Last month the European Commission (EC) approved €1.75 billion in public support from France, Germany, Italy and the United Kingdom (UK) to fund the joint European microelectronics project, which focuses on developing Internet of Things (IoT) and connected car technologies. In line with European State aid rules, the integrated microelectronics project brings together businesses across Europe to spur innovation.
The EC project assessment followed EU State aid rules as well as the Important Projects of Common European Interest framework (IPCEI). Communicated in 2014, IPCEI enables Member States to jointly address critical technologies, such as microelectronics, and support risky projects that help the EU achieve its strategic policy objectives but otherwise would have not materialized.
With the risks and costs of innovation too high for many businesses, the EC decision answers the need for European governments to come together to underpin European microelectronics innovation. The approval is also seen as another government endorsement of the European microelectronics industry. The microelectronics project is the first integrated IPCEI in research and development (R&D) and innovation approved by the EC since the introduction of IPCEI in 2014.
The microelectronics project involves 29 participating companies and research organizations from four EU Member States. In addition to the €1.75 billion in public support, the project is courting €6 billion in private investment.
The project seeks to enable technologies for key applications such as autonomous and electric mobility as well as smart manufacturing and home devices. These technologies will require participants to collaborate in areas that need complementary expertise, paving the way for developing energy-efficient chips, next generation power semiconductors, smart sensors with higher performance and accuracy, advanced optical equipment and compound materials beyond silicon.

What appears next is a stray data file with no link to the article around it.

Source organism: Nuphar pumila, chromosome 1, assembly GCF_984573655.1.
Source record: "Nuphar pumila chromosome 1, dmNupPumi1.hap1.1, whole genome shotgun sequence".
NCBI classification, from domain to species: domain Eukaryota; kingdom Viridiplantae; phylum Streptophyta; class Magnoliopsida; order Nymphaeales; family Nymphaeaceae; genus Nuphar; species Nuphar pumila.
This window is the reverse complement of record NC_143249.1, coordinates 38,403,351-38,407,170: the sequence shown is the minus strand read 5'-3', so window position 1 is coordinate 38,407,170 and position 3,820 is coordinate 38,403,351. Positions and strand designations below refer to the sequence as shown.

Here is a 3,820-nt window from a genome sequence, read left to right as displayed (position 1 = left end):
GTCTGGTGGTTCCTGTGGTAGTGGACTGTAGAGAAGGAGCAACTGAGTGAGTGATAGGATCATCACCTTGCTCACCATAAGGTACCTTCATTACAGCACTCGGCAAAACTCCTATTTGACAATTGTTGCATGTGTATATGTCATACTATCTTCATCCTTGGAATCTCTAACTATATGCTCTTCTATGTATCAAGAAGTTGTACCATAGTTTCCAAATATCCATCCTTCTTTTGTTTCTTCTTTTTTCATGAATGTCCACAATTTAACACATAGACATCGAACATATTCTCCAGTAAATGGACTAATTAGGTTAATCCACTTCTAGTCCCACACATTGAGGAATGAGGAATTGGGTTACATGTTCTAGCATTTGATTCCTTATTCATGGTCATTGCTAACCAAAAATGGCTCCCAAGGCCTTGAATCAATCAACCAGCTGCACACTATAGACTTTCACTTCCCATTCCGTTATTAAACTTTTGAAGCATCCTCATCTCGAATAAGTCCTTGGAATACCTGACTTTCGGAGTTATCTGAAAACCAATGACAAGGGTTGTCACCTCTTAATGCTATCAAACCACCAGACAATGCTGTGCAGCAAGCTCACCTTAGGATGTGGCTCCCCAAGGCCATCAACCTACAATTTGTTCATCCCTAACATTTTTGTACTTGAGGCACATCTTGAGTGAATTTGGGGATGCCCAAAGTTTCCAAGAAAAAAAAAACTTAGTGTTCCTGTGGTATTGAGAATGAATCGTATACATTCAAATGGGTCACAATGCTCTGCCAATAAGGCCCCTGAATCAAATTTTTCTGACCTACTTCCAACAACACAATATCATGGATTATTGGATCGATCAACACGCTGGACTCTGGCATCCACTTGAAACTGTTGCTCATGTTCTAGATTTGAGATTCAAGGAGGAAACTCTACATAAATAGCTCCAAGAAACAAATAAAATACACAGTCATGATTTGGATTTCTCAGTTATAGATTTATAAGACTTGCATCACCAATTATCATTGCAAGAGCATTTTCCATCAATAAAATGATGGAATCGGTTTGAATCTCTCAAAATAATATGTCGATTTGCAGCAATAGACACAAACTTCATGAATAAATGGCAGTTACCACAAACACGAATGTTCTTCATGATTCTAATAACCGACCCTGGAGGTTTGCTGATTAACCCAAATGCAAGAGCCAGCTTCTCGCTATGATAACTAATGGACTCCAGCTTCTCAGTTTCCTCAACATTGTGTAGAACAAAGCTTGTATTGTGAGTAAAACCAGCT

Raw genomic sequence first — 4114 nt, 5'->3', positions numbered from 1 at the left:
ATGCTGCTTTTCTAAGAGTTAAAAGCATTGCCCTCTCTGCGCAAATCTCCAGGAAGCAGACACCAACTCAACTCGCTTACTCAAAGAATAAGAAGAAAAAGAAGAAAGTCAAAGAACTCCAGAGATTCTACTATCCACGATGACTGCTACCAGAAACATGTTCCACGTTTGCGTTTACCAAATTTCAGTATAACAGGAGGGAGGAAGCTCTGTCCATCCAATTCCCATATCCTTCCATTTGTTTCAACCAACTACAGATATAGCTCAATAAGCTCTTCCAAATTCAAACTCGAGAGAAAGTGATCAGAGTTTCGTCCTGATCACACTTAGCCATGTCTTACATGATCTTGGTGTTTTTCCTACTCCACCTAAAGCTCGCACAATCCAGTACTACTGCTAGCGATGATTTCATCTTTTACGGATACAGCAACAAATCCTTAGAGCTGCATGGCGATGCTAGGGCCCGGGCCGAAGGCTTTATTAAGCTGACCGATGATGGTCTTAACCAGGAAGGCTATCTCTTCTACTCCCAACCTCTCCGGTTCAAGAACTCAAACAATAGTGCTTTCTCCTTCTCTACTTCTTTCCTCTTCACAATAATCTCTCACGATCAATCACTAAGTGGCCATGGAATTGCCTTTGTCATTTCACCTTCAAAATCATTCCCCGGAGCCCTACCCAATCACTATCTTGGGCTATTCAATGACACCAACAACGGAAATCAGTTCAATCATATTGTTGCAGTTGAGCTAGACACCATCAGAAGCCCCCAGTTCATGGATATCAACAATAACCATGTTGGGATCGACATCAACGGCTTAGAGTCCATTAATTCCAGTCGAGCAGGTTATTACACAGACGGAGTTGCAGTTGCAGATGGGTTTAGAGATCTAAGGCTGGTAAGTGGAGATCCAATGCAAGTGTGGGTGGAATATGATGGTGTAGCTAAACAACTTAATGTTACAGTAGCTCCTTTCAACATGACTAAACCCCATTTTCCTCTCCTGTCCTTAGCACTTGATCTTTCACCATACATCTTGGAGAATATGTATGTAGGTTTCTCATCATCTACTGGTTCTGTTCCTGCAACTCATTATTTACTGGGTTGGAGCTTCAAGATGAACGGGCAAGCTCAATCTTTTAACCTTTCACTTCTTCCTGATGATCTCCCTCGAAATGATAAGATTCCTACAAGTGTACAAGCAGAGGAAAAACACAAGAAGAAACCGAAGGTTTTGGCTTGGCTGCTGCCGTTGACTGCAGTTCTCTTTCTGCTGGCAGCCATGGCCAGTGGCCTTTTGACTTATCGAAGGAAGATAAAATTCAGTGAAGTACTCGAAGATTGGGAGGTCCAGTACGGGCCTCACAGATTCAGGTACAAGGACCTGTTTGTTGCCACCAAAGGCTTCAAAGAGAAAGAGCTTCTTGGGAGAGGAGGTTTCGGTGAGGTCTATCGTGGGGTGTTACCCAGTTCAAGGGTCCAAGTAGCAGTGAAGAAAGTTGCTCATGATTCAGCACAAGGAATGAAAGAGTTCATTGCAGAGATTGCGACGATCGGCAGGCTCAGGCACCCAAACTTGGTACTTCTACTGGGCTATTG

The project, scheduled for completion in 2024, will involve large enterprises, small and medium-sized enterprises (SMEs), EU-headquartered and global businesses, and R&D actors across the value chain as follows.
Image Source: European Commission
Microelectronics is capital-intensive, with a state-of-the-art fab easily costing billions of euros. SEMI welcomes the EC’s timely approval of the new microelectronics project as governments around the world continue to invest heavily in the development of home-grown semiconductors. Over the past few years, SEMI has emphasized the need for European government support and funding for new R&D and innovation projects involving industry leaders, academia and other microelectronics players across the value chain to drive the development of IoT solutions in Europe (see SEMI ISS Europe key takeaways).
Emir Demircan is senior manager, Advocacy and Public Policy Europe, at SEMI Europe.